Blood, Sweat and Tears

The rainbow stoles you see us wearing in the photographs of witness actions are not only symbolic. Wearing that stole around my neck has reminded me of the often repeated children’s time that my dad used to do: the stole that clergy wear is evolved from a towel draped around the neck, used in baptism. A towel, used to dry water from the new-baptized.

Here is Bishop Tuell in his rainbow stole today:

For me these two weeks, my stole has absorbed blood, sweat and tears. The blood is (mostly) symbolic: my sisters and brothers in Christ have been harmed by the policies, both old and new, of the United Methodist Church we love. Debriefing after the votes, people talk about “hemorrhaging” hurt.

Sweat, from every time we step outside into the humid Tampa air. Sweat from dancing in the flashmob. Sweat from stress surrounding all the actions and witnesses we are doing here.

But most of all, tears. Today, as we surrounded the communion table, I was a stoic at first. I was committed to witnessing faithfully, singing the songs, participating. But I ended up next to my sister in Christ,  who was weeping. I stood with her, hugging her as we witnessed on the floor of the General Conference. And my tears began to seep out. But it was not until I looked up that I started to cry again in earnest. I looked up and saw Amory, so full of grace, so full of the love of God for neighbor.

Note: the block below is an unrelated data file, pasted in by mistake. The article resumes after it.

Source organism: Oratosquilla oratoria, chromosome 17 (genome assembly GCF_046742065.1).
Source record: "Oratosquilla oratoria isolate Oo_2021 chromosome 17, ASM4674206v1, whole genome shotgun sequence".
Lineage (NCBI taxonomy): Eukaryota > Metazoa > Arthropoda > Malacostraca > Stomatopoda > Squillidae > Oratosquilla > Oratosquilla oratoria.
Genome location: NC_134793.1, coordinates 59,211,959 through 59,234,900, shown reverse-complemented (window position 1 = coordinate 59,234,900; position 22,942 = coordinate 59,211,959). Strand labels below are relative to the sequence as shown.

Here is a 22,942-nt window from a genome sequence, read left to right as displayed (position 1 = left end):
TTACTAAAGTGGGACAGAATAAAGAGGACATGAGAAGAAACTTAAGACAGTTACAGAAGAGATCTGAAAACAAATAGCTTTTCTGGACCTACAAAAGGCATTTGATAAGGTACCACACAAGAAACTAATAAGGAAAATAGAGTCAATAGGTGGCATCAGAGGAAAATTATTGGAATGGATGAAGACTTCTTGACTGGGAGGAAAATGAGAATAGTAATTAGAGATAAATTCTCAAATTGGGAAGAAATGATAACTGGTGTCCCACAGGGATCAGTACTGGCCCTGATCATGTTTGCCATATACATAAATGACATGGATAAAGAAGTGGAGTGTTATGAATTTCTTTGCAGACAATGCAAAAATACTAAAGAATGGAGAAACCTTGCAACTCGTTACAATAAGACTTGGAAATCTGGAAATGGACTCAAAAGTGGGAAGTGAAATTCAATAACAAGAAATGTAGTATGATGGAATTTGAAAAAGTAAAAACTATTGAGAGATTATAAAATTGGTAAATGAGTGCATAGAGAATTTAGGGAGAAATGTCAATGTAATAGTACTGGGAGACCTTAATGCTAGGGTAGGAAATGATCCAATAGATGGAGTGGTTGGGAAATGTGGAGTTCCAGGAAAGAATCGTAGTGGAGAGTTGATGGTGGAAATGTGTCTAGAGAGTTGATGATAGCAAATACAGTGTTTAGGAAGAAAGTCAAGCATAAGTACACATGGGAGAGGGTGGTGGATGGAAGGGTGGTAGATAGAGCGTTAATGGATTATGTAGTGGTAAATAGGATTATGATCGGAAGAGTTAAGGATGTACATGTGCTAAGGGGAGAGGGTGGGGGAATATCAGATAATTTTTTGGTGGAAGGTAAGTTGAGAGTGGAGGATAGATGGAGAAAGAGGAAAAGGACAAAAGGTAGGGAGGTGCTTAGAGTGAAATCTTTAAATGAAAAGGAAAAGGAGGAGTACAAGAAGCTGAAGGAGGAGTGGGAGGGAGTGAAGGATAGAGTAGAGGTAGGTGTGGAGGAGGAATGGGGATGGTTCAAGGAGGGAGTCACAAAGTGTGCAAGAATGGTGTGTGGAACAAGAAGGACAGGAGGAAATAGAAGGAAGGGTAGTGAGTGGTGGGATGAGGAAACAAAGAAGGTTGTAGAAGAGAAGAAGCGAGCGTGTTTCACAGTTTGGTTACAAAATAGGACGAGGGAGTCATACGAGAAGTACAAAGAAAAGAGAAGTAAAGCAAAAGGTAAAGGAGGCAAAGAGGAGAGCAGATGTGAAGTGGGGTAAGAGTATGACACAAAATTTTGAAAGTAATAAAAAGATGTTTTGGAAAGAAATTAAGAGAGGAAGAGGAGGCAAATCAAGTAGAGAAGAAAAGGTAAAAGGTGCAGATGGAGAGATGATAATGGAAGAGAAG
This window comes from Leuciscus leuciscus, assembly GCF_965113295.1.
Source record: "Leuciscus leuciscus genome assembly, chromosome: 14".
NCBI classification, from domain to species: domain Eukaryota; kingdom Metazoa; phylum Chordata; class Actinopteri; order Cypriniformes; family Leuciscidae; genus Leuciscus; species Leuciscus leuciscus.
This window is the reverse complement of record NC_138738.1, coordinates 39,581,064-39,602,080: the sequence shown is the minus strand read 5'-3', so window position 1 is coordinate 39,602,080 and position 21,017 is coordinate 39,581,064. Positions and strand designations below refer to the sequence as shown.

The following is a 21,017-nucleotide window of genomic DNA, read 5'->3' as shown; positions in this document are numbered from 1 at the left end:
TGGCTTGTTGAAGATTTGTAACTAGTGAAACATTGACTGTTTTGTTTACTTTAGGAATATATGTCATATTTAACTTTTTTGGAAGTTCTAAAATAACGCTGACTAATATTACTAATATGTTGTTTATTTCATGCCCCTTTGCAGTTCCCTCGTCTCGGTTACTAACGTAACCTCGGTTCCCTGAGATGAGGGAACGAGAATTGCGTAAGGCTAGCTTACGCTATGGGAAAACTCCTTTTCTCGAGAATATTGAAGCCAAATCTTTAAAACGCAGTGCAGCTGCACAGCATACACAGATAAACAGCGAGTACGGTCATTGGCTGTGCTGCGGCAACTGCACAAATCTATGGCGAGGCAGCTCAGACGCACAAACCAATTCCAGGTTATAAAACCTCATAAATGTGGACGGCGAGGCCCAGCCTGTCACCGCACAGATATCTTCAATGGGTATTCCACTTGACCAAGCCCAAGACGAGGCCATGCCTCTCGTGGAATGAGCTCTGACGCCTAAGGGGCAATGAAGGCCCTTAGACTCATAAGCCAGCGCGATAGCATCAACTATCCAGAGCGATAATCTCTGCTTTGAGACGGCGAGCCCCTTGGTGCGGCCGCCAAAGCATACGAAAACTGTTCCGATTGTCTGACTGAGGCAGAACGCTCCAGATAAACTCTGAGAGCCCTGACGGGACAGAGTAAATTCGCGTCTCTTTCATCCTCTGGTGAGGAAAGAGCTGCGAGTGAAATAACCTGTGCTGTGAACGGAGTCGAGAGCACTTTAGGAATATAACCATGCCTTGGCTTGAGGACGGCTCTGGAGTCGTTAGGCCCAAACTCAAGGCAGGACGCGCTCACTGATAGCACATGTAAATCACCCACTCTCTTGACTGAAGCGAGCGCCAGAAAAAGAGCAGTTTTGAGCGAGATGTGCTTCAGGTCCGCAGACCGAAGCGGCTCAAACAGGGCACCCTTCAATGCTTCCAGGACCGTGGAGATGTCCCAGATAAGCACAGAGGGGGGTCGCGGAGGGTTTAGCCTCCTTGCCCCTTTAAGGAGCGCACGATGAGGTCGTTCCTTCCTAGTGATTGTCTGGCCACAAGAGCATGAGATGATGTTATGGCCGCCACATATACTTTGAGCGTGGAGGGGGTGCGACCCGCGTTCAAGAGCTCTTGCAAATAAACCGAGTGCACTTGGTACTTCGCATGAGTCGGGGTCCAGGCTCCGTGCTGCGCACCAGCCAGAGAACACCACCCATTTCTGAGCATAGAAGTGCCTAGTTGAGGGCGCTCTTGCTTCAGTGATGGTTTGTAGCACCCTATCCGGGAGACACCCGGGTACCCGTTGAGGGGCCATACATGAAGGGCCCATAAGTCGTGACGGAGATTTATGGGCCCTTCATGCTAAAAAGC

I weep for voices silenced, for love dismissed, for gifts denied. I weep for a church which can barely admit to God’s Grace being available to all, and which appreciates the gifts of its gay, lesbian, bisexual, and transgender members and clergy, but will not admit them into full participation in the ministry of the church.


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